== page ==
Global and Local Marketing
You might think you’ve created an excellent strategy for your brand in one local market, only to realize that the rest of the world has access to that same local communication. This exposure destroys any possibility of separating your local branding strategy from your global branding strategy. This unavoidable exposure of your local brand-building strategy in the international arena is part of the growing difficulties that attend global brand building.In the 1980s, the advertising industry underwent a process of transnationalization, paralleling that of other producer services such as accounting and law firms. As agencies have expanded geographically through foreign direct investment and acquisition, they have reorganized branches in order to offer clients centralized and coordinated services. But what is difference between local and global marketing? In this paper I try to analyze concept of local and global marketing.
Also I show how globalization in marketing has increased over the past and moved away traditional local marketing theories. However, first of all let me bring your attention to the concepts of local and global marketing. Local marketing theories are determined to analyze and organize marketing strategies concerning local customer segments, as on the other hand, global marketing describes needs of multicultural and multinational customers. Globalization is at once a theoretical premise in advertising, a structural dynamic in the industry, and an emerging market phenomenon. Located in a pivotal position between production and consumption, the advertising industry plays a key role in constituting the geographic boundaries of markets and in the internationalization of consumer culture. Similar to many other industries today, the cultural and economic roles of advertising cannot be separated.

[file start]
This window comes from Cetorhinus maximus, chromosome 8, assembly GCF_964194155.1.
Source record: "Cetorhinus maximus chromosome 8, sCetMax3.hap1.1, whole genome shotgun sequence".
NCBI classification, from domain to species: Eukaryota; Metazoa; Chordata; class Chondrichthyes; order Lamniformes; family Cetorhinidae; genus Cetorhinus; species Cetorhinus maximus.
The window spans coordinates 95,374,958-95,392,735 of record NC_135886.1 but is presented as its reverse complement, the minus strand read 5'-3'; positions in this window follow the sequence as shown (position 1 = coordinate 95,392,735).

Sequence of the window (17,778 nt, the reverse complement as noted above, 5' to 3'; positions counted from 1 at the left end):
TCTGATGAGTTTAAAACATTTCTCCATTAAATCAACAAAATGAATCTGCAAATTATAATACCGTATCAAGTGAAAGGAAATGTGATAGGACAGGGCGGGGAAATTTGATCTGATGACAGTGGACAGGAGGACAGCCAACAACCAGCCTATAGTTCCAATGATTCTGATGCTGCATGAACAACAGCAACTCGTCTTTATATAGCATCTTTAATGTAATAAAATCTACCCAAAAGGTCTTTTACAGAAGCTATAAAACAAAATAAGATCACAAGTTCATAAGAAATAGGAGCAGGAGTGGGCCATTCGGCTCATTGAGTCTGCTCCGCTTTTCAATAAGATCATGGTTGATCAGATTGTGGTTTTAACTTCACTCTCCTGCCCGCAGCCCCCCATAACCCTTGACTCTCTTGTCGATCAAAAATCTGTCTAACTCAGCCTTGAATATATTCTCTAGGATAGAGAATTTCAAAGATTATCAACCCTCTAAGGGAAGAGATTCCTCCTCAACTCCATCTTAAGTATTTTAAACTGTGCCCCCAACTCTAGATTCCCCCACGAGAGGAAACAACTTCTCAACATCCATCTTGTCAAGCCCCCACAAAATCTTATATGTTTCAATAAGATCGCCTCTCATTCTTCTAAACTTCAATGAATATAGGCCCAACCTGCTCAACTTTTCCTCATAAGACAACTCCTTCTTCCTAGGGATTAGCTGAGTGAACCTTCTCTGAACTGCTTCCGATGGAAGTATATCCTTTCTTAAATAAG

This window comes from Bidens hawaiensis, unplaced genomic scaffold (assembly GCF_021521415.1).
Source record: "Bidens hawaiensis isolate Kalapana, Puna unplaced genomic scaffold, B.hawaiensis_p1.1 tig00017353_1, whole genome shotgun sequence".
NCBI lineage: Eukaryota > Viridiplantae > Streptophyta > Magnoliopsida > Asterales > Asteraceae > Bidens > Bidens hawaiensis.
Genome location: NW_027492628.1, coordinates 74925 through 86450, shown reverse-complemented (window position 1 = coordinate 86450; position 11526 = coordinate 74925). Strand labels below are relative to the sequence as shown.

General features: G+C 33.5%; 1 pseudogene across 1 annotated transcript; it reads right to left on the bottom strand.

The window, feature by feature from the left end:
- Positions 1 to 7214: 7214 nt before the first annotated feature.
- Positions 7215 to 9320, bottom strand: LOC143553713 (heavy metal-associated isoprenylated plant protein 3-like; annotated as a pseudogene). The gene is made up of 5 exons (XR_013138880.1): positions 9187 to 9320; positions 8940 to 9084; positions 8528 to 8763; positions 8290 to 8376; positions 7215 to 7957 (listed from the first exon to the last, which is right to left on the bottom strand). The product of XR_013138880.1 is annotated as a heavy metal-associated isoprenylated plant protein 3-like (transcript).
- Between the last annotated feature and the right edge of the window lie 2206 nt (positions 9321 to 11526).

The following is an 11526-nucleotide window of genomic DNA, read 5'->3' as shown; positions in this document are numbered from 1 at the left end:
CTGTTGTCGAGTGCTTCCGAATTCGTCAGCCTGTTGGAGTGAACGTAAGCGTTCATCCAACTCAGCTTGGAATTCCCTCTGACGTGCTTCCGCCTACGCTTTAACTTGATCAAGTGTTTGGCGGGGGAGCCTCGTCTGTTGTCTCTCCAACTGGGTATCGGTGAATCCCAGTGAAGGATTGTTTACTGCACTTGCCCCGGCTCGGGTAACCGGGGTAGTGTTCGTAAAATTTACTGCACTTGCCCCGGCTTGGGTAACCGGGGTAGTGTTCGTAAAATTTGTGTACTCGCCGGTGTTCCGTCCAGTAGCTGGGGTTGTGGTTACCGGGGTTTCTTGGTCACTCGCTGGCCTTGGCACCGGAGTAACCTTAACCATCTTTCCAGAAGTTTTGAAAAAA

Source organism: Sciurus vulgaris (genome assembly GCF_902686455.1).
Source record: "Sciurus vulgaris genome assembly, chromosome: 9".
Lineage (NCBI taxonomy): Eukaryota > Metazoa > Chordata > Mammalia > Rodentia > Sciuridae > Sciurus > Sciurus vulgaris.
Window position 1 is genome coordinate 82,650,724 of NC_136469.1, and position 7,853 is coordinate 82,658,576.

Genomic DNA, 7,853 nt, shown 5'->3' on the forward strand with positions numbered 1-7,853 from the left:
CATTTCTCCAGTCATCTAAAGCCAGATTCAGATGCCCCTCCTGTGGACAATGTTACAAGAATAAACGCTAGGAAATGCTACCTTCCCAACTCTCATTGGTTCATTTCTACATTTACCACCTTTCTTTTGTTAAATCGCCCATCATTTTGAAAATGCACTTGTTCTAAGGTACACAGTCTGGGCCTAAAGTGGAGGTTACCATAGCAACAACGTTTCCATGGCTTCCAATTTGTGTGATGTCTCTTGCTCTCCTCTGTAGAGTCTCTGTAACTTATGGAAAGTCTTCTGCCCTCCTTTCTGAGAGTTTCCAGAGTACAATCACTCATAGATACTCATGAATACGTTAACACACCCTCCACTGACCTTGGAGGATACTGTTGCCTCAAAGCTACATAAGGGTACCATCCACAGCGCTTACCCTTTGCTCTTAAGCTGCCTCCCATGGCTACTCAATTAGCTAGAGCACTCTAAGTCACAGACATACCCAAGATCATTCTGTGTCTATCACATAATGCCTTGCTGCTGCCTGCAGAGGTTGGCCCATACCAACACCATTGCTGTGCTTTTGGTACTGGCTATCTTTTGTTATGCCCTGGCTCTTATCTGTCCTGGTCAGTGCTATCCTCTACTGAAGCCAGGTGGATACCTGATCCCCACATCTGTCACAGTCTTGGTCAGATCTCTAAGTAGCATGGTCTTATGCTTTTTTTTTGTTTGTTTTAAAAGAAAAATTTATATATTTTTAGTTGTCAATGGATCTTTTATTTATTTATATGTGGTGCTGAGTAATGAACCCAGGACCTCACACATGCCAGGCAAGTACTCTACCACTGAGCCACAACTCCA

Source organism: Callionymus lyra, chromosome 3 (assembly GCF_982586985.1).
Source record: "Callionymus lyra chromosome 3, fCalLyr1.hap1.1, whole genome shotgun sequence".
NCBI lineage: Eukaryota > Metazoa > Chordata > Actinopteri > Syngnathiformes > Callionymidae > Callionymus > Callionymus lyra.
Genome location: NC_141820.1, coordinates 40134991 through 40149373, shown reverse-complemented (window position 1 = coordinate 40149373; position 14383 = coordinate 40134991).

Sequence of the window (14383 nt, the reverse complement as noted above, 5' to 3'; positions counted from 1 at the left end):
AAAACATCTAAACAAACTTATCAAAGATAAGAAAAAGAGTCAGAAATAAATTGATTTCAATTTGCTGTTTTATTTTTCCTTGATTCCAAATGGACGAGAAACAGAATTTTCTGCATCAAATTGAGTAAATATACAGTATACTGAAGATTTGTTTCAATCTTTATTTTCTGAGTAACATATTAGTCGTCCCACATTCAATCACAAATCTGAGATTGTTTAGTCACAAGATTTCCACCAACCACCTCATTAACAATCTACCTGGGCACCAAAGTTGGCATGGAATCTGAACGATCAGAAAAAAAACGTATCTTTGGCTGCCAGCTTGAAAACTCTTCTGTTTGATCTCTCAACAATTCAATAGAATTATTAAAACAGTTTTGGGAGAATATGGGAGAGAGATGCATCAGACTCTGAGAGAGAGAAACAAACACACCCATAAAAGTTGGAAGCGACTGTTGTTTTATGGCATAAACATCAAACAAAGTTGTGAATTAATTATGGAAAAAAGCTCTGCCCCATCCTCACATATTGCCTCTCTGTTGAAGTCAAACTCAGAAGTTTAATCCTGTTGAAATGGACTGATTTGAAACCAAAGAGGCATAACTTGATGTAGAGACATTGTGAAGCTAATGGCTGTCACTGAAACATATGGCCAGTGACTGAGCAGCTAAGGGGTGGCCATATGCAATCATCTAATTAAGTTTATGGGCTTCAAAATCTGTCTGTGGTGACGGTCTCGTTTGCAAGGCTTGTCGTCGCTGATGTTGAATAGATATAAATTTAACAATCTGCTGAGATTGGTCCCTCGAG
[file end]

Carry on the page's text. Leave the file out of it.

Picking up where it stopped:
Marketing is both industry and ideology (Sassen 1991). While complex interconnections among places and between the global and the local have always existed, we need to examine how spatial meanings and identities are worked and reworked by advertisers. The current period does not point to pan-cultural homogenization so much as to growing complexity (Pred and Watts 1992). The advertising industry and its discourses constitute one important locus in which these meanings are mediated. During the last few decades, those services necessary for organizing a global production system have expanded (Sassen 1991). Although the globalization of large corporations and banks has been widely discussed, relatively little attention has been devoted to the range of supportive services needed to maintain global production (Daniels 1993).
As mass markets fragment and the pace of planned obsolescence accelerates, producers face a heightened need to establish perceived differences among goods, leading to an increased emphasis on design, packaging, and advertising. The recent reorganization of capitalism thus forces us to consider cultural as well as economic change. New geographies of service provision and consumption are emerging alongside the shifting geographies of production. At the same time that advertising have grown in importance, market saturation in advanced industrialized economies has motivated both agencies and clients to move offshore in search of new markets. While some producer services tend to centralize production in key locations and to export their products, advertising have adopted different strategies. Because advertising relies on detailed local knowledge and face-to-face contact with clients, agencies are more likely to export their services through direct foreign investment, setting up branch offices and affiliates abroad.
Globalization refers to the interrelatedness of different places around the globe. It also plays on the recognition of fragmentation; lying behind the concept is a sense that contemporary nations have become so diverse internally in terms of culture that it is hard to argue that they have common characteristics. Thus, globalization refers not just to societies, nations, and regions coming together in various ways, but also to a heightened globalization within nations (Robertson 1992). …